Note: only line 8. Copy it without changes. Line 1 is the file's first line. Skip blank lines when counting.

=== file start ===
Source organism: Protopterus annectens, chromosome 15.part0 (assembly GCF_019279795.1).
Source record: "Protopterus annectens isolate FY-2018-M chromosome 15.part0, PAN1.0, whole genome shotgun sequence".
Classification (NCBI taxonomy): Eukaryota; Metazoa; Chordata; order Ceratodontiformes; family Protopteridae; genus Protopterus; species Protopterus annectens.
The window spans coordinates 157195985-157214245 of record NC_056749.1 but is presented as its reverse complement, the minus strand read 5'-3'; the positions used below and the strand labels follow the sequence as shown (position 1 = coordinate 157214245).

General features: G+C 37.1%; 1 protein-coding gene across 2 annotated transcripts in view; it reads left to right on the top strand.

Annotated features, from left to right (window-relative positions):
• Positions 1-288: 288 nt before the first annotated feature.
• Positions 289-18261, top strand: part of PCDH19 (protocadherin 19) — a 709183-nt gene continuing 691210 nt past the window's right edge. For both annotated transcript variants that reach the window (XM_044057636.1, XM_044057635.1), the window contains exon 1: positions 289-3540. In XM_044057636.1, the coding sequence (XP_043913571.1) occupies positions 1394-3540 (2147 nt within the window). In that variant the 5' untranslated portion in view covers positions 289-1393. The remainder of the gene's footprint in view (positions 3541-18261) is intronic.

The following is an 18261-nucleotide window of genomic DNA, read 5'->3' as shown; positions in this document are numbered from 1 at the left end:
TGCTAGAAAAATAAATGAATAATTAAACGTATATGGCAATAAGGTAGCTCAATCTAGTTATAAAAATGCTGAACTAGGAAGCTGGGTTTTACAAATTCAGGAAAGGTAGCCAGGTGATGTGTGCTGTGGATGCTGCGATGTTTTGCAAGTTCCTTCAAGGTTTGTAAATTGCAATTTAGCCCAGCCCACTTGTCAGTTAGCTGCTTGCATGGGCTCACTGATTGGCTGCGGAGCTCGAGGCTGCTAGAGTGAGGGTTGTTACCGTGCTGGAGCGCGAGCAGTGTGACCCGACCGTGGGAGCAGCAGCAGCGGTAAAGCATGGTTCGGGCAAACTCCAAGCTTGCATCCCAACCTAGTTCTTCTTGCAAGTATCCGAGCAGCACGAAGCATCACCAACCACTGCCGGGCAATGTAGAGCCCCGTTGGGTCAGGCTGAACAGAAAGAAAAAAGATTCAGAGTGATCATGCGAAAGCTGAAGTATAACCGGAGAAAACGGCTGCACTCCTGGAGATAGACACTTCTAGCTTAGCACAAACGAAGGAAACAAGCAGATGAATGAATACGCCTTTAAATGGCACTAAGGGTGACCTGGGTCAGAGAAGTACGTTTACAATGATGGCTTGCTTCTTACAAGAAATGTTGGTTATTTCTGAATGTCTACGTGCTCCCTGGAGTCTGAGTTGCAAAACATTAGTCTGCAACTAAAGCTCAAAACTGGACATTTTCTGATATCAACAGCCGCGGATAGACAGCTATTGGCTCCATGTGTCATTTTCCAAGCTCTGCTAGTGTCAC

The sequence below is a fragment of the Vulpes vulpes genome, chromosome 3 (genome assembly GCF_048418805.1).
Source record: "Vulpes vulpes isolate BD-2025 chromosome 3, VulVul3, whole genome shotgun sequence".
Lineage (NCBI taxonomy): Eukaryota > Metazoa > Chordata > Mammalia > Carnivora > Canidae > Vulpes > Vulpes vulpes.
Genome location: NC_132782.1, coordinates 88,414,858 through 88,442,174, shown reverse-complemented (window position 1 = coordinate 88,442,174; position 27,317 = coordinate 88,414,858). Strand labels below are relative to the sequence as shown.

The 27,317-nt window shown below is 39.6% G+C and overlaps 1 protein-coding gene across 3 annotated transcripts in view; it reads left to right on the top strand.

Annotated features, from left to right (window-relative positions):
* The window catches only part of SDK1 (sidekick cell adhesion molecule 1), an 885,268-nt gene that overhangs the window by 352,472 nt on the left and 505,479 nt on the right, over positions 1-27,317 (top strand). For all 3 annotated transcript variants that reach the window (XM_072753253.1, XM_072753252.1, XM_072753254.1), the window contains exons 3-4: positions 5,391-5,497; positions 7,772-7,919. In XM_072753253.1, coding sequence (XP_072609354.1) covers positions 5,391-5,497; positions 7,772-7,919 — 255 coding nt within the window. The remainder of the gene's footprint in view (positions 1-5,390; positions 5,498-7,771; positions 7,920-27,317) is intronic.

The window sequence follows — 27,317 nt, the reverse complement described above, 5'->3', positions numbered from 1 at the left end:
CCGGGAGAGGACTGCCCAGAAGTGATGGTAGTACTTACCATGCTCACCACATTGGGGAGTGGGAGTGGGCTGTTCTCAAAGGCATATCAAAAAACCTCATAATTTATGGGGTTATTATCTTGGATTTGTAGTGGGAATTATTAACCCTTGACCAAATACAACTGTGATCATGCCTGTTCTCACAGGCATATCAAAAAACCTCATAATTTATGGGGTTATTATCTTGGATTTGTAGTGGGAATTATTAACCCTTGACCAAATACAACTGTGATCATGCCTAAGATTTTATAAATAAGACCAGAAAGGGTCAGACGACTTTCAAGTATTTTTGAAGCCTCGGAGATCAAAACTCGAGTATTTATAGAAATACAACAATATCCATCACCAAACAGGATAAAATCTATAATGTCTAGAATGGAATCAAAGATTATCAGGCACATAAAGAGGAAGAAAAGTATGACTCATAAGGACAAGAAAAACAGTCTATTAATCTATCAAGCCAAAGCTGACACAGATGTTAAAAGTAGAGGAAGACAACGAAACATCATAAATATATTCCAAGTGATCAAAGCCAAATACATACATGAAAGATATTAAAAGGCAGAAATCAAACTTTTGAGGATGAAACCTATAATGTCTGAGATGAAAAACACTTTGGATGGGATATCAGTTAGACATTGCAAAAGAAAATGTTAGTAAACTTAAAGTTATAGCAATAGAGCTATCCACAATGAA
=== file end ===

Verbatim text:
• Positions 289-18261, top strand: part of PCDH19 (protocadherin 19) — a 709183-nt gene continuing 691210 nt past the window's right edge. For both annotated transcript variants that reach the window (XM_044057636.1, XM_044057635.1), the window contains exon 1: positions 289-3540. In XM_044057636.1, the coding sequence (XP_043913571.1) occupies positions 1394-3540 (2147 nt within the window). In that variant the 5' untranslated portion in view covers positions 289-1393. The remainder of the gene's footprint in view (positions 3541-18261) is intronic.